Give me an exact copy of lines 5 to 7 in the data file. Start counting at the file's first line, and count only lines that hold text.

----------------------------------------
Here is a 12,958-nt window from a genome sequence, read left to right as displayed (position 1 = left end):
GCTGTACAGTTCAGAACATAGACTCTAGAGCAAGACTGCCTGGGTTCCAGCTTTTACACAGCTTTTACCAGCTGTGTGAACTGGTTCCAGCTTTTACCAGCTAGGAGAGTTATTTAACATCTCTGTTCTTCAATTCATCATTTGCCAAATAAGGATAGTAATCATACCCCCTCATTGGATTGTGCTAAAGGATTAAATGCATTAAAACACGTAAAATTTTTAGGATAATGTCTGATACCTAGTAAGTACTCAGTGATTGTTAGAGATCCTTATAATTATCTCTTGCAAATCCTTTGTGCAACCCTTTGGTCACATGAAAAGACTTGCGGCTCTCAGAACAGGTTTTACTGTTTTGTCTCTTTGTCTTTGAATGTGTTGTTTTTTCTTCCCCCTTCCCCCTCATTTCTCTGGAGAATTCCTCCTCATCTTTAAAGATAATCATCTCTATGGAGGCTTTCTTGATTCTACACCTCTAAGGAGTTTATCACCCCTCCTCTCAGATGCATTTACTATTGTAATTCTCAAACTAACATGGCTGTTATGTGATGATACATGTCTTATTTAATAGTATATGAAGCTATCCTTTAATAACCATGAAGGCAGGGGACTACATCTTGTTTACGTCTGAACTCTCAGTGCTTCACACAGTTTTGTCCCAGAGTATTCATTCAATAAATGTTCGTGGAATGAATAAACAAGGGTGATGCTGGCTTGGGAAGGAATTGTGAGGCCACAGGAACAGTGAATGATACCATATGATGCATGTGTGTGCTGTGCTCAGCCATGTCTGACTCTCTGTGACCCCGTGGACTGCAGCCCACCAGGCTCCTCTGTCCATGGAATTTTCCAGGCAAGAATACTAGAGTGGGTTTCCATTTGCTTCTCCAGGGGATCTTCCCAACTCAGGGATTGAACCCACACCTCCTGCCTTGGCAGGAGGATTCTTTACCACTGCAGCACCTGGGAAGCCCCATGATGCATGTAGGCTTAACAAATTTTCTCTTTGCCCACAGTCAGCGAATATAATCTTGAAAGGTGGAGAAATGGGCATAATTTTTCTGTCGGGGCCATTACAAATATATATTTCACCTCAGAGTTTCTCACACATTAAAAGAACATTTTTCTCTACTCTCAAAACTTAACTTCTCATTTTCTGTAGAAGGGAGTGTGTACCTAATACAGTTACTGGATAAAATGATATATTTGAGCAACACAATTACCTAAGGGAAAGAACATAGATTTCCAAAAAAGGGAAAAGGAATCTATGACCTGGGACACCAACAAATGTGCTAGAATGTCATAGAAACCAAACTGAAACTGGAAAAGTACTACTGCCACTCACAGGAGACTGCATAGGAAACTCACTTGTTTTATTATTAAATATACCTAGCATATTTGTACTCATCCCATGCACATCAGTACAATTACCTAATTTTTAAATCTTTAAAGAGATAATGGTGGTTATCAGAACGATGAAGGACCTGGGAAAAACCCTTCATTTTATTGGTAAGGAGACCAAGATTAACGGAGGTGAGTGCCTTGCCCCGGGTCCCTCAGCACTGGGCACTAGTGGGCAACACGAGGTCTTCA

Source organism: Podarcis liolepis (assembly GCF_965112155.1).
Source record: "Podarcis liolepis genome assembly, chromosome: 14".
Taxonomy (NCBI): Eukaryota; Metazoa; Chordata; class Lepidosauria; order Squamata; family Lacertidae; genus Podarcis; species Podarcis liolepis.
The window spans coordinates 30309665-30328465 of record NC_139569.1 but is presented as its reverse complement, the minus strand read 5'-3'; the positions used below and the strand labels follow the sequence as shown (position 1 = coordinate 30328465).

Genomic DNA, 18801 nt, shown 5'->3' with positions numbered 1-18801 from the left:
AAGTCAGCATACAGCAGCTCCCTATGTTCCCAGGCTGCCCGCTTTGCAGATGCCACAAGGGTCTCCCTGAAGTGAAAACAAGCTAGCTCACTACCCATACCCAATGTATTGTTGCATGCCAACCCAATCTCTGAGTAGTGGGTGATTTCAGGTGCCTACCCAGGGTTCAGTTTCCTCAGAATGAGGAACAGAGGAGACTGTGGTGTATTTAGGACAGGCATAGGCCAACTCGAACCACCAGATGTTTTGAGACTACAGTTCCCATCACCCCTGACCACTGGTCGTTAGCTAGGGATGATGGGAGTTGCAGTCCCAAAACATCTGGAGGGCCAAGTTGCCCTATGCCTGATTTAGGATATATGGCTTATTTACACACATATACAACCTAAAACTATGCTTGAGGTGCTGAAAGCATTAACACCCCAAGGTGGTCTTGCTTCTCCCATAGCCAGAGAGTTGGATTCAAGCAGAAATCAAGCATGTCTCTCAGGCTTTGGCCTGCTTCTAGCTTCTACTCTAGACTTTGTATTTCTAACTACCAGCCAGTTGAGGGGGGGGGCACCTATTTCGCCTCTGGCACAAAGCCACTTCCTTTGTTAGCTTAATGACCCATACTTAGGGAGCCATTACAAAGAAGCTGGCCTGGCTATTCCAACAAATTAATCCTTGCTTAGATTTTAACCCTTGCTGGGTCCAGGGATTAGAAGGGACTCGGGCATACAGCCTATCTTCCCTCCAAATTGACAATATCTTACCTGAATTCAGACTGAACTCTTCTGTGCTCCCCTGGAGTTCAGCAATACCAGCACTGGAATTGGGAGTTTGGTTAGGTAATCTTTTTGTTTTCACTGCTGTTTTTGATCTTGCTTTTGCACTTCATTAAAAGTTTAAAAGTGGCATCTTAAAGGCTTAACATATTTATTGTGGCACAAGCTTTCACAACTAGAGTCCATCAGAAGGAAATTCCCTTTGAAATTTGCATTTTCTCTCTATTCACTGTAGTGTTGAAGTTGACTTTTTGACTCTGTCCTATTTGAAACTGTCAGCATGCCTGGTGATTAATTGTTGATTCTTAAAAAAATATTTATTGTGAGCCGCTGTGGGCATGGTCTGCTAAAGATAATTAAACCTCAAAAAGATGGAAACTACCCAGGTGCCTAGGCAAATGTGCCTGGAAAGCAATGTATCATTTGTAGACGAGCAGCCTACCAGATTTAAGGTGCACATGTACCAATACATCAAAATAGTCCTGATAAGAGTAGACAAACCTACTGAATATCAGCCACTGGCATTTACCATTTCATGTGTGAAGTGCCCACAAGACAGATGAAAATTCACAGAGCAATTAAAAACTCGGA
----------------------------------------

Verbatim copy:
Taxonomy (NCBI): Eukaryota; Metazoa; Chordata; class Lepidosauria; order Squamata; family Lacertidae; genus Podarcis; species Podarcis liolepis.
The window spans coordinates 30309665-30328465 of record NC_139569.1 but is presented as its reverse complement, the minus strand read 5'-3'; the positions used below and the strand labels follow the sequence as shown (position 1 = coordinate 30328465).

Genomic DNA, 18801 nt, shown 5'->3' with positions numbered 1-18801 from the left: